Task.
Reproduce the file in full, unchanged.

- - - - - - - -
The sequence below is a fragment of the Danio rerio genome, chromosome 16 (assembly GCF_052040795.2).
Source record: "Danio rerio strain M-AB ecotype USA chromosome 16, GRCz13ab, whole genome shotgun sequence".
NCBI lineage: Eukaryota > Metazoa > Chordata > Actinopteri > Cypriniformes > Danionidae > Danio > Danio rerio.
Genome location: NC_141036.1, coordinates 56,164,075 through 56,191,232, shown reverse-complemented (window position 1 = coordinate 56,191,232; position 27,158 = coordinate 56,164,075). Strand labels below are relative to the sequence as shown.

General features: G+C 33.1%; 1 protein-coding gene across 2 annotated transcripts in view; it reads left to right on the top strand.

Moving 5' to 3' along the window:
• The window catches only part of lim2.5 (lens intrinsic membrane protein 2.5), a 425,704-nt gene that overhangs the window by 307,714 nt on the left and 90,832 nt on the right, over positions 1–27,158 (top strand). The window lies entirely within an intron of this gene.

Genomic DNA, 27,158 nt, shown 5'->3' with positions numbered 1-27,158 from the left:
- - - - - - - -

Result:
The sequence below is a fragment of the Danio rerio genome, chromosome 16 (assembly GCF_052040795.2).
Source record: "Danio rerio strain M-AB ecotype USA chromosome 16, GRCz13ab, whole genome shotgun sequence".
NCBI lineage: Eukaryota > Metazoa > Chordata > Actinopteri > Cypriniformes > Danionidae > Danio > Danio rerio.
Genome location: NC_141036.1, coordinates 56,164,075 through 56,191,232, shown reverse-complemented (window position 1 = coordinate 56,191,232; position 27,158 = coordinate 56,164,075). Strand labels below are relative to the sequence as shown.

General features: G+C 33.1%; 1 protein-coding gene across 2 annotated transcripts in view; it reads left to right on the top strand.

Moving 5' to 3' along the window:
• The window catches only part of lim2.5 (lens intrinsic membrane protein 2.5), a 425,704-nt gene that overhangs the window by 307,714 nt on the left and 90,832 nt on the right, over positions 1–27,158 (top strand). The window lies entirely within an intron of this gene.

Genomic DNA, 27,158 nt, shown 5'->3' with positions numbered 1-27,158 from the left: